Financing a company

Raising Equity – “Strategics”, Private Equity or Family Offices?

We are often asked what it takes to successfully raise equity and which of “Strategics”, Private Equity (“PE”) or Family Offices (“FO”) may be the better partner.

First, let’s do a quick comparison:

Strategics are loosely defined as companies which typically operate in your sector and which may be willing to invest in your business. In addition to obtaining a commercial advantage from the relationship, this can secure a preferred opportunity to acquire your business in the future. Having a strategic partner on board usually provides stakeholders with an exit path, but care must be taken to ensure a fair and well-defined exit mechanism. Some large companies have formal investment departments with well-defined acquisition strategies.

Private Equity funds look to acquire businesses to dispose of them at a healthy profit within a limited time frame. They look for historically profitable companies that they can leverage as much as possible to streamline, grow and/or consolidate in order to increase their value. In order to do this, they must have a controlling interest in the business and will be closely involved in operations. The typical PE time frame is 5 to 7 years and exit mechanisms are pre-defined and tend be in their favor.

Family Offices look to invest longer-term money for the benefit of the families or individuals they serve. They are typically not interested in managing the business, nor are they willing to take high risks. Rather than profit on an eventual sale, their goal is to obtain a steady income stream. Like PEs, FOs look for historically healthy businesses but will not necessarily attempt to squeeze out cash to pay for leverage; as a result, they do not require control. Participation usually does not extend board level.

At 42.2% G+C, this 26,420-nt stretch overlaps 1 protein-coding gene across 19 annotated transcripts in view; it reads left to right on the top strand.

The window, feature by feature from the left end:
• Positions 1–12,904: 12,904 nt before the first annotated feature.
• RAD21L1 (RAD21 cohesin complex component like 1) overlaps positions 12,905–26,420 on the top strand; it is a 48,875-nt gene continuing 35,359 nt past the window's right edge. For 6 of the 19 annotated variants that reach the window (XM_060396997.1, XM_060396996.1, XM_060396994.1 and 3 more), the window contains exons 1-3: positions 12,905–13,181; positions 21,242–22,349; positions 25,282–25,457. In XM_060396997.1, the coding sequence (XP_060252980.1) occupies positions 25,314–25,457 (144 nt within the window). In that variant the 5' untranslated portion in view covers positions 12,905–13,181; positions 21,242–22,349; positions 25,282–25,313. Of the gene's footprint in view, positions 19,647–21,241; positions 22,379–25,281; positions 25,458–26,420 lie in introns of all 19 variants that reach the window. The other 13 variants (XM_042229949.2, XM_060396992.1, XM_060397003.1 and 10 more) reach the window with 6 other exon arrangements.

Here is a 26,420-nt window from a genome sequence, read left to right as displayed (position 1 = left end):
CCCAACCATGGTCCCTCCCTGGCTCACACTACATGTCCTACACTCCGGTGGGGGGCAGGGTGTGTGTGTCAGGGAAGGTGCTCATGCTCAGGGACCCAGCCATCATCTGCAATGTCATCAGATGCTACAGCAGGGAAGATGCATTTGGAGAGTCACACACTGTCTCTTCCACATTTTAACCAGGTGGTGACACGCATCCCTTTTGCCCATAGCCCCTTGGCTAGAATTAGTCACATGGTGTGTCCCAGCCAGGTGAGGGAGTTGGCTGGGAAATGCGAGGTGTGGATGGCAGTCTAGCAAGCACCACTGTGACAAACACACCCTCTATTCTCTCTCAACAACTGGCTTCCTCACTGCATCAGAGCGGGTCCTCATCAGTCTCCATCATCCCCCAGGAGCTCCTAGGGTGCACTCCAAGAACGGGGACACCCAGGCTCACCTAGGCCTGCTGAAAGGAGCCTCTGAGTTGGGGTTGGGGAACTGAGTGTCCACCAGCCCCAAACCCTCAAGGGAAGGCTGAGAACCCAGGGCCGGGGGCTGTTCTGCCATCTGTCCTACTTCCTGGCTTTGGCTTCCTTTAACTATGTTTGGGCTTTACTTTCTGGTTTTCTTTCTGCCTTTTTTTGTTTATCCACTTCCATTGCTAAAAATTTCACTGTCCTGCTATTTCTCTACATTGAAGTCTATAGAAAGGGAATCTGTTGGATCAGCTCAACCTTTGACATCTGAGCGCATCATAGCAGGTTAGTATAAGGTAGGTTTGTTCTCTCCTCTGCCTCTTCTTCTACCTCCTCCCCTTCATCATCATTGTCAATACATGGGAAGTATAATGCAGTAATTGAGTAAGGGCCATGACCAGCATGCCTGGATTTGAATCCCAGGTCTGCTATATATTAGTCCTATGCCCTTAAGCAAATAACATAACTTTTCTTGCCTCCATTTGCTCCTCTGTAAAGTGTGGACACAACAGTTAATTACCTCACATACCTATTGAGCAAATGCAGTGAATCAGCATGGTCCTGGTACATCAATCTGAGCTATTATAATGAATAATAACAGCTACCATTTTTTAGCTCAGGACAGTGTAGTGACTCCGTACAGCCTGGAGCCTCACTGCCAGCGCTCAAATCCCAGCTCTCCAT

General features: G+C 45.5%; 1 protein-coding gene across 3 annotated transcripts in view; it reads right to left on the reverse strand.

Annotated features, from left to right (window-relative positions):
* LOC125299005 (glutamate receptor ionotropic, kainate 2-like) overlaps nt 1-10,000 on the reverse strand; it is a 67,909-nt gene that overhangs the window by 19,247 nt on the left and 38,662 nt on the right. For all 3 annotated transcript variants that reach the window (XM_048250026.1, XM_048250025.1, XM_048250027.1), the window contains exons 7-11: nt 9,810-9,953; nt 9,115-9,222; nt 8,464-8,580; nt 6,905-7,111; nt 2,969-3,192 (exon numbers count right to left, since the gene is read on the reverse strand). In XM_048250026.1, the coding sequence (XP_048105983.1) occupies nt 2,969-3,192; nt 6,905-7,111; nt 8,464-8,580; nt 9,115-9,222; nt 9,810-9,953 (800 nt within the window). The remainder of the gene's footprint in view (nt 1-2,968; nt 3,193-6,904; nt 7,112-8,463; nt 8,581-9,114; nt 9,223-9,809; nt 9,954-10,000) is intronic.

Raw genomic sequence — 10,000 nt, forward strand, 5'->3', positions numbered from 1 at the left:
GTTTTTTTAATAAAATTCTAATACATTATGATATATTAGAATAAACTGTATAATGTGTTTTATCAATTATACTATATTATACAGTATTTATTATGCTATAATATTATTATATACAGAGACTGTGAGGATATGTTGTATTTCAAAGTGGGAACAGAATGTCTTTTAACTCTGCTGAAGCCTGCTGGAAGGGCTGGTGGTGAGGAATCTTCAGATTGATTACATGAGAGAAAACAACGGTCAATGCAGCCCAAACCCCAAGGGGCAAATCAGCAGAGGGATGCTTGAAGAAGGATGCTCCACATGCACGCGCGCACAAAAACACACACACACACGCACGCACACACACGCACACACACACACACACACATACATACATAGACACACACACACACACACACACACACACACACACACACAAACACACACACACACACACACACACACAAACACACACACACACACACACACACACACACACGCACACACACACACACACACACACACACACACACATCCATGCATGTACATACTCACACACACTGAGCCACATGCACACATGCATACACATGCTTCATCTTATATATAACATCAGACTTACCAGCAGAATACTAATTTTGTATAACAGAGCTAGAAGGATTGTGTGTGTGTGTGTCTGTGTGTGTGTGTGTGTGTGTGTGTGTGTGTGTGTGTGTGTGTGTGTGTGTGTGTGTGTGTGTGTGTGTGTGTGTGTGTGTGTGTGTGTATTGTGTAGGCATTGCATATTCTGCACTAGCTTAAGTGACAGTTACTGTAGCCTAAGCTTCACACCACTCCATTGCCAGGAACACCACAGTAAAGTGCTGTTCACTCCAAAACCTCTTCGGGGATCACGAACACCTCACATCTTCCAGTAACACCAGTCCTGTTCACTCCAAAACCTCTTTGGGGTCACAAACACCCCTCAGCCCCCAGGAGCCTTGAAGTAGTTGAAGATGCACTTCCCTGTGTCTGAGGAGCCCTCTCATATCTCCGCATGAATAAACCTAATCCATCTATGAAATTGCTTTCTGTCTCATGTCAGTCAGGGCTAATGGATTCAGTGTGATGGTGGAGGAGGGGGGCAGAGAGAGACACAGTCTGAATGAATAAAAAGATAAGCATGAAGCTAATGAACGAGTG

Delivering the Message
Despite the vast cash reserves looking for investment opportunities, fund managers have not relaxed their strict standards to deliver the best possible returns with the least possible risk. Investors are very selective and you must compete for “capital attention”.

Strategics and FOs are flooded with investment proposals and many even prefer to find opportunities themselves rather than accept calls; “don’t call us, we’ll call you” is a prevalent practice. PEs, on the other hand, screen heavily for minimum revenue and profitability levels. Also, as there are fewer Quebecbased PEs, you should consider widening your search; bringing in outside competing investors could result in a more generous valuation.

These three investor types generally prefer placements above $5 to $10 million; anything lower does not “move the needle” to warrant the effort.

If, and when, you do get through to a fund manager, his or her attention span will be short; you have to deliver your message quickly and clearly. What you need is an effective pitch (see sidebar). A good information memorandum is still essential to the process but it should not be used for the initial approach.

Valuation
Showing how your investors are going to make a return is key to landing a deal. Similar to selling your company outright, you have to rationalize between what you wish for and what your company is really worth. The most common valuation methods are based on your recent historical results (few investors will consider forecasted future results) multiplied by a factor which takes into account similar transactions, your size, your growth potential, the sector, etc. In most cases, both parties come to similar valuations and if they don’t, independent 3 rd party valuations can help.

In order to avoid uncertainty, both parties should agree to pre-define the exit mechanism. Most often, it should mirror the entry mechanism by using the same multiple. Always keep in mind, however, that while a high valuation at the beginning can minimize dilution, the same value mechanism at exit can mean an expensive buy back or may restrict salability.

Choosing the Right Partner
Understanding the type of investor you are dealing with and discussing future day-today management expectations are important starting points. Topics usually discussed at these meetings would include:

  • What latitude will I have on capital expenditures, on hiring, on acquisitions?
  • How will you finance this acquisition and what will be the future leverage?
  • Who would I report to and who will I be working with?
  • Who are your financial backers?
  • Will there be management fees?
  • What experience do you have with companies of my size and sector?
  • What are you offering beyond capital?
  • What is your average time to close?
  • Can you provide references I can talk to?

Cafa has closed several transactions over the years with these three types of investors. We would be glad to share our experience on our successes and failures.

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